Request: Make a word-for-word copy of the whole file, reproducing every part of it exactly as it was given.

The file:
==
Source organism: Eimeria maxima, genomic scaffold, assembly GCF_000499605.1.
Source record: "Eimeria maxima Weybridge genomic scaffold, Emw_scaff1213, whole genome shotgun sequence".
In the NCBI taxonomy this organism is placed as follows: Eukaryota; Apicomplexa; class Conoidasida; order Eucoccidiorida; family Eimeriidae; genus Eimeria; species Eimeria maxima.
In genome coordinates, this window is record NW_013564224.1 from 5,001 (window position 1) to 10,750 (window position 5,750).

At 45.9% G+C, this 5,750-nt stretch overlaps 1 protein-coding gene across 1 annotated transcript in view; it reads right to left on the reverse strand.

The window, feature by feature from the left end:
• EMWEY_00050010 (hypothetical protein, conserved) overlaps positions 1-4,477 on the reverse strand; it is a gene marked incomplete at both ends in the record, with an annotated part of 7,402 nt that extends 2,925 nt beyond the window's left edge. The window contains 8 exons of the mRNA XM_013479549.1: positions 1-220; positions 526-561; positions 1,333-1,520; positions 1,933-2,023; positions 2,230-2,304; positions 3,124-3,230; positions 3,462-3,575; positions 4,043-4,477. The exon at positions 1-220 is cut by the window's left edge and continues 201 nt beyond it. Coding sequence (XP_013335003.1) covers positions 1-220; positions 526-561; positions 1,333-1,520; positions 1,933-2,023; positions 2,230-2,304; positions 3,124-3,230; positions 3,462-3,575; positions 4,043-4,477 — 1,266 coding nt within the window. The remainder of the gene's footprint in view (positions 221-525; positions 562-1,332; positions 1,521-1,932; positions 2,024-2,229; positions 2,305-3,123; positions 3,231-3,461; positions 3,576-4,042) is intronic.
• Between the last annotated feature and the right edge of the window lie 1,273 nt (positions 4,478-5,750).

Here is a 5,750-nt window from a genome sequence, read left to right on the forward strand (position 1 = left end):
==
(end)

Source organism: Eimeria maxima, genomic scaffold, assembly GCF_000499605.1.
Source record: "Eimeria maxima Weybridge genomic scaffold, Emw_scaff1213, whole genome shotgun sequence".
In the NCBI taxonomy this organism is placed as follows: Eukaryota; Apicomplexa; class Conoidasida; order Eucoccidiorida; family Eimeriidae; genus Eimeria; species Eimeria maxima.
In genome coordinates, this window is record NW_013564224.1 from 5,001 (window position 1) to 10,750 (window position 5,750).

At 45.9% G+C, this 5,750-nt stretch overlaps 1 protein-coding gene across 1 annotated transcript in view; it reads right to left on the reverse strand.

The window, feature by feature from the left end:
• EMWEY_00050010 (hypothetical protein, conserved) overlaps positions 1-4,477 on the reverse strand; it is a gene marked incomplete at both ends in the record, with an annotated part of 7,402 nt that extends 2,925 nt beyond the window's left edge. The window contains 8 exons of the mRNA XM_013479549.1: positions 1-220; positions 526-561; positions 1,333-1,520; positions 1,933-2,023; positions 2,230-2,304; positions 3,124-3,230; positions 3,462-3,575; positions 4,043-4,477. The exon at positions 1-220 is cut by the window's left edge and continues 201 nt beyond it. Coding sequence (XP_013335003.1) covers positions 1-220; positions 526-561; positions 1,333-1,520; positions 1,933-2,023; positions 2,230-2,304; positions 3,124-3,230; positions 3,462-3,575; positions 4,043-4,477 — 1,266 coding nt within the window. The remainder of the gene's footprint in view (positions 221-525; positions 562-1,332; positions 1,521-1,932; positions 2,024-2,229; positions 2,305-3,123; positions 3,231-3,461; positions 3,576-4,042) is intronic.
• Between the last annotated feature and the right edge of the window lie 1,273 nt (positions 4,478-5,750).

Here is a 5,750-nt window from a genome sequence, read left to right on the forward strand (position 1 = left end):